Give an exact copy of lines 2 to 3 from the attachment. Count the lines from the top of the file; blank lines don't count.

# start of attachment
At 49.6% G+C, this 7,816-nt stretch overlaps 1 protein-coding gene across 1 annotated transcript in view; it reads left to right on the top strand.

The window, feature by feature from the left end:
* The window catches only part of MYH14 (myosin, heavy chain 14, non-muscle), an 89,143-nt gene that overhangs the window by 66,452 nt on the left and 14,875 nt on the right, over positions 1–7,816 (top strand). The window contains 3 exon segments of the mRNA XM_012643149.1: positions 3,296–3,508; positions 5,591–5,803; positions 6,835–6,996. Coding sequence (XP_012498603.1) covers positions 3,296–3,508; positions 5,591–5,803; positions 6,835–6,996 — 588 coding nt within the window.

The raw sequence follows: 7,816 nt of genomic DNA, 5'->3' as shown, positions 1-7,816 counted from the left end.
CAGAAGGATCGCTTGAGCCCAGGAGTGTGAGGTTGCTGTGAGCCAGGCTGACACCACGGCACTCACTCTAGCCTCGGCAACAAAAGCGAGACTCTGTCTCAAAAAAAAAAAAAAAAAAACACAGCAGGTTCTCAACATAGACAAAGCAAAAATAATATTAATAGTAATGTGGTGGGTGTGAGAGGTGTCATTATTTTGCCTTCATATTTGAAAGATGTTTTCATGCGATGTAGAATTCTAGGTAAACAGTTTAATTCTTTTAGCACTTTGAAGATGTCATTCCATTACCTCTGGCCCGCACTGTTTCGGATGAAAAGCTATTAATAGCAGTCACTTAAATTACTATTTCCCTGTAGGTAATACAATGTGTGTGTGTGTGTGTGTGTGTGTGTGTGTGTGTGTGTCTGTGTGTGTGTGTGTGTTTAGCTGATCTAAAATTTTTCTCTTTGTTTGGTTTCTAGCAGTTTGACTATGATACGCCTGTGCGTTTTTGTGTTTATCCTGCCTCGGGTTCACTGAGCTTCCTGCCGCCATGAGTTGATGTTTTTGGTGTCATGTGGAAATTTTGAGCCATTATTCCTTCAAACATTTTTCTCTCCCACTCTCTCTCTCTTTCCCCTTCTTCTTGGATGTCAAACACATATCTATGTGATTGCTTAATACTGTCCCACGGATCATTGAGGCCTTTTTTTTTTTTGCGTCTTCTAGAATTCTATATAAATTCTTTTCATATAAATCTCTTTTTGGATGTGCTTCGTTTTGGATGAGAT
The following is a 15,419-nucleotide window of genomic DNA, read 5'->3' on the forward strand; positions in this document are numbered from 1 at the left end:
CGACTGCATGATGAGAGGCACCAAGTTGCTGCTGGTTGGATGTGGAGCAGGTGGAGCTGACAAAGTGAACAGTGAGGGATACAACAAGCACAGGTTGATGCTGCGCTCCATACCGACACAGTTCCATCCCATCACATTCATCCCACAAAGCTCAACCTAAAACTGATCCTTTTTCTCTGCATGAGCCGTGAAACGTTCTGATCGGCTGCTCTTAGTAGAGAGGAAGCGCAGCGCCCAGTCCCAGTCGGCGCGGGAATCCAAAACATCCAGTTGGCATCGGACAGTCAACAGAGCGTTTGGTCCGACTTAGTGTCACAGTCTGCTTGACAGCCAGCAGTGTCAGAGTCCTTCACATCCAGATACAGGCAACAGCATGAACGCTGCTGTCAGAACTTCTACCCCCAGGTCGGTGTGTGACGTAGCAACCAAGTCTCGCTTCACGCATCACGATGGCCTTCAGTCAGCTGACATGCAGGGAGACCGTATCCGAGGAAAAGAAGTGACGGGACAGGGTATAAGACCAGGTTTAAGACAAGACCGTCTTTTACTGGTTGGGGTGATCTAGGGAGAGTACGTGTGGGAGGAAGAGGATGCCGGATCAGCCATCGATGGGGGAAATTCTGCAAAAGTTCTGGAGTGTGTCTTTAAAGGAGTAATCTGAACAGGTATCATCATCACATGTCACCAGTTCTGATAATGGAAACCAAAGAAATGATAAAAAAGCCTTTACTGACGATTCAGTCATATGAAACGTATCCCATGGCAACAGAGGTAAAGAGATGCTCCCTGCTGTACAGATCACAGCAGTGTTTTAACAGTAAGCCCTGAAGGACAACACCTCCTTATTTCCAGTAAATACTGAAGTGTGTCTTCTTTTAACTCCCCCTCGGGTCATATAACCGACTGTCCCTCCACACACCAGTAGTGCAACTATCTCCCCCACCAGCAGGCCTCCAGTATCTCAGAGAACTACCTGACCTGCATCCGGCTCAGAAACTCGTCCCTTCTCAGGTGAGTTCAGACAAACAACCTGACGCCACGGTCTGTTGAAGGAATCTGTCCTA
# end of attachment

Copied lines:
The window, feature by feature from the left end:
* The window catches only part of MYH14 (myosin, heavy chain 14, non-muscle), an 89,143-nt gene that overhangs the window by 66,452 nt on the left and 14,875 nt on the right, over positions 1–7,816 (top strand). The window contains 3 exon segments of the mRNA XM_012643149.1: positions 3,296–3,508; positions 5,591–5,803; positions 6,835–6,996. Coding sequence (XP_012498603.1) covers positions 3,296–3,508; positions 5,591–5,803; positions 6,835–6,996 — 588 coding nt within the window.